General or total hardness GH covers all ions in solution, dissolved by carbonic acid other acids (nitric or sulfuric). It is the sum of carbonate hardness KH, and non-carbonate hardness.

Carbonate hardness KH is actually the amount of calcium (Ca++) ions in the solution which are allocated to hydrocarbonate (HCO3-) ions. Under certain conditions, these ions combine and settle as limestone.

Non-carbonate hardness is the contribution of remaining Ca(2+) without a HCO3- and bicarbonate CO3(2-) partner and Mg-Ions dissolved by other than carbonic acid.
Why is hardness important? It is not only because it can produce coats of solid limescale in cooking pots, coffee makers or washing machines. For us, however, it is because it can tell us about the current 'activity' of the karst development, i.e. the development of the whole conduit and cave system in the Tulum subsurface.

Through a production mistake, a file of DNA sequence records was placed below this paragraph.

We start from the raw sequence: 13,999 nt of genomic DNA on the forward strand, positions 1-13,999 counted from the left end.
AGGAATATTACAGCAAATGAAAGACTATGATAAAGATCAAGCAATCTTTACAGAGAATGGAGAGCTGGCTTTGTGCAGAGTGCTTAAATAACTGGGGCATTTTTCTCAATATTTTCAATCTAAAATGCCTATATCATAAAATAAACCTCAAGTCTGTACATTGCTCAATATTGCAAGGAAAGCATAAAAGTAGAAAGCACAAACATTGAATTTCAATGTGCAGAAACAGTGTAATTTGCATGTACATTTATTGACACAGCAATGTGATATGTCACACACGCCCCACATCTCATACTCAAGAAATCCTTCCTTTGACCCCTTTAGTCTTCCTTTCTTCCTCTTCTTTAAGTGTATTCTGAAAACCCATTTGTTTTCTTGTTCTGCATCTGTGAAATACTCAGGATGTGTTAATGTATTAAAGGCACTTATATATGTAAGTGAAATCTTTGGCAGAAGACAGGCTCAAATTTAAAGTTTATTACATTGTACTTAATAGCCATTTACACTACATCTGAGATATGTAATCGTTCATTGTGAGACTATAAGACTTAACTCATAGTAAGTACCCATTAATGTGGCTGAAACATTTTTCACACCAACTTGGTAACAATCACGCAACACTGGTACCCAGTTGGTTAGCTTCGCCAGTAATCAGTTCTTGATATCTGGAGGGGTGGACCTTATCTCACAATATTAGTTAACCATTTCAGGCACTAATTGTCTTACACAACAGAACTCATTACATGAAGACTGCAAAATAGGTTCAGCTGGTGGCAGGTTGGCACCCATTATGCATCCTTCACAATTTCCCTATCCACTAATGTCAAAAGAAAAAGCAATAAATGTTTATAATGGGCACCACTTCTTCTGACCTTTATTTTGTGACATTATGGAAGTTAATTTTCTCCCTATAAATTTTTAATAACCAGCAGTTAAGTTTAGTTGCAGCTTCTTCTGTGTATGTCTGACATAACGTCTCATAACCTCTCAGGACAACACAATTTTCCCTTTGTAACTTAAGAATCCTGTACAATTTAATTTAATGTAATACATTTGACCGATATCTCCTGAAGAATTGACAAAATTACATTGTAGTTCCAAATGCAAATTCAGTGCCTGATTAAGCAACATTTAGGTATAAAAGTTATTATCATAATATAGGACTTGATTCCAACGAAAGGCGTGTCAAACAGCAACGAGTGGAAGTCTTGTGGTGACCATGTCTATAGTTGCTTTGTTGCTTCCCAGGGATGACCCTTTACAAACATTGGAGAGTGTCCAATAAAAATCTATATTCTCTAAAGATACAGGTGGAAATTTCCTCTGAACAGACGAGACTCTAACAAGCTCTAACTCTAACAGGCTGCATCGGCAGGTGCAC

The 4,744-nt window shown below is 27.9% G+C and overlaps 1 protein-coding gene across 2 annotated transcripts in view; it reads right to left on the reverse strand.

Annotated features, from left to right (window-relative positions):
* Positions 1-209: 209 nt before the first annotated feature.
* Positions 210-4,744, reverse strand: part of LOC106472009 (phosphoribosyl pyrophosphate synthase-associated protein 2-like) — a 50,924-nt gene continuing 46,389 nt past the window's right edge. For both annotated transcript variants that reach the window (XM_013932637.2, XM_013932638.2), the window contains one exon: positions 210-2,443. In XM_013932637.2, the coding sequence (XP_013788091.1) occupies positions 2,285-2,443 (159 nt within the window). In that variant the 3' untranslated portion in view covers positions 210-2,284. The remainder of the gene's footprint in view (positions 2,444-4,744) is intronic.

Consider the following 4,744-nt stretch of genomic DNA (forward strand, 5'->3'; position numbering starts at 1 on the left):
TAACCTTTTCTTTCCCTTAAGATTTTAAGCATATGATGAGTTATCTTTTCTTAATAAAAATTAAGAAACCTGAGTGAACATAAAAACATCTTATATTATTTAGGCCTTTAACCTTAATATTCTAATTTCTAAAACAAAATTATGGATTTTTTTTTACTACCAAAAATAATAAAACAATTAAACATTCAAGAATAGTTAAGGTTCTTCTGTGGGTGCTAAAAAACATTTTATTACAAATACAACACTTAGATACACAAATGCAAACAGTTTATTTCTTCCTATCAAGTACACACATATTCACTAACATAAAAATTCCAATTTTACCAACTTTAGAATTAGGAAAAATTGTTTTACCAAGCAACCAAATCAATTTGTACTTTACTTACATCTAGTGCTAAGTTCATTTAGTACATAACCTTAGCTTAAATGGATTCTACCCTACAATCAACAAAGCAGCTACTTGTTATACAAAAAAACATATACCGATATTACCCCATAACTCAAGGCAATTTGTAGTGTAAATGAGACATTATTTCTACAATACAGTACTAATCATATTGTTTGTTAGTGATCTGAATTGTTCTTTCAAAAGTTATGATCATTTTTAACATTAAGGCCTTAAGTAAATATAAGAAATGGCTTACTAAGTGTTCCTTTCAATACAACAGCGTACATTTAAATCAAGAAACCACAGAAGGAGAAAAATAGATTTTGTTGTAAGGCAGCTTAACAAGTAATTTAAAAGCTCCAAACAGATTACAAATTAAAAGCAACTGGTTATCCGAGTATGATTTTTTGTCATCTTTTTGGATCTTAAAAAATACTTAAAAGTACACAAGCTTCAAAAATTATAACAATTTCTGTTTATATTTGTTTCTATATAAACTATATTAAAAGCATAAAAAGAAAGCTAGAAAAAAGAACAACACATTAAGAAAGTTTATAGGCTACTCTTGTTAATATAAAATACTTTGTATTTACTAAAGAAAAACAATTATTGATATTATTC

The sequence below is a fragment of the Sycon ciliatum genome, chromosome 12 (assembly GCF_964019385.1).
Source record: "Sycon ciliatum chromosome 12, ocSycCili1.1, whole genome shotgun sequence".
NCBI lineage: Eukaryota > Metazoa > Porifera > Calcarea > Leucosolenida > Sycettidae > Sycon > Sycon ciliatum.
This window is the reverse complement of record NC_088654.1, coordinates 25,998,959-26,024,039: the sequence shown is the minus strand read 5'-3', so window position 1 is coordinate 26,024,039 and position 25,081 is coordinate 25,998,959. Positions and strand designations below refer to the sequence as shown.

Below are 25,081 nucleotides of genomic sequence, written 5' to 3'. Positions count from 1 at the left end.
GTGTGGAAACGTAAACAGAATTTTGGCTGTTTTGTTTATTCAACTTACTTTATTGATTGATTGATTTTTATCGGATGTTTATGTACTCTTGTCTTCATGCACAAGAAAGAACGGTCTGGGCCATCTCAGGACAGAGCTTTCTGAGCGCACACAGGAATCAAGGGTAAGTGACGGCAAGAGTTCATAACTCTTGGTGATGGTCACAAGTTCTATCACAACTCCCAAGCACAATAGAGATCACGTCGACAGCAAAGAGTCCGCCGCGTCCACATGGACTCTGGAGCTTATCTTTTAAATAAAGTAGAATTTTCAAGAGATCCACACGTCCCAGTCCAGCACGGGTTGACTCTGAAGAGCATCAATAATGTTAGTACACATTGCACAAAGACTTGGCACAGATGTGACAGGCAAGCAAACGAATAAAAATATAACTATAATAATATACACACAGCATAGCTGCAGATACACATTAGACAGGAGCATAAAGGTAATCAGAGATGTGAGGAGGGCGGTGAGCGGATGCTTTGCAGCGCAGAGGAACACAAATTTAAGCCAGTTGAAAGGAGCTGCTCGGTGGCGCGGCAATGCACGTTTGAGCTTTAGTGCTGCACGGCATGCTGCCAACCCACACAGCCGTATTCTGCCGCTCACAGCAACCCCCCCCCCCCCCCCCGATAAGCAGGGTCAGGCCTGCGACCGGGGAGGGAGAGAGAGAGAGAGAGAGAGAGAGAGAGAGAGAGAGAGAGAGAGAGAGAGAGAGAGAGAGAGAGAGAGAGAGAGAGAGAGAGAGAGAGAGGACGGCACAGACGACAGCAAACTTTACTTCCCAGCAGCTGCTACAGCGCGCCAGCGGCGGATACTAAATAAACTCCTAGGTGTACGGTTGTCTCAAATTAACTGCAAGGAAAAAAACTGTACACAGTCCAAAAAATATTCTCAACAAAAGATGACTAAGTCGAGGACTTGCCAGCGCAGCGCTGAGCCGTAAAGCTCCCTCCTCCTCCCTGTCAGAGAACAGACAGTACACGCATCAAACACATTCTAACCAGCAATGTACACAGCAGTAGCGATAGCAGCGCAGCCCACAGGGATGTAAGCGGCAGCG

This value gives the most basic information about the acidity of the water. Axayacatl Maqueda Estrada, doctoral student at the University of Neuchatel/ CHYN: 'Most pH values in water samples from Tulum are a little bit above or below 7 because water has been in contact with soluble carbonate rocks. Most fresh and saline samples are near equilibrium with calcite. One surprise would be if someone measures low pH, i.e. 6. This would indicate high levels of carbon dioxide originating from bacteria decomposing organic matter.'. The measurement of the pH-value helps to estimate carbon dioxide concentration.


The dissolution of the limestone in the ground water needs an actor and this is the dissolved carbon dioxide, which becomes an acid in the water - carbonic acid. Bacteria are emitting the carbon dioxide in the soil above the conduit systems or in the water as we do above the water when breathing. For staying alive, the bacteria need food, which comes from dead plants and other organic matter (fertilizer, fecal matter).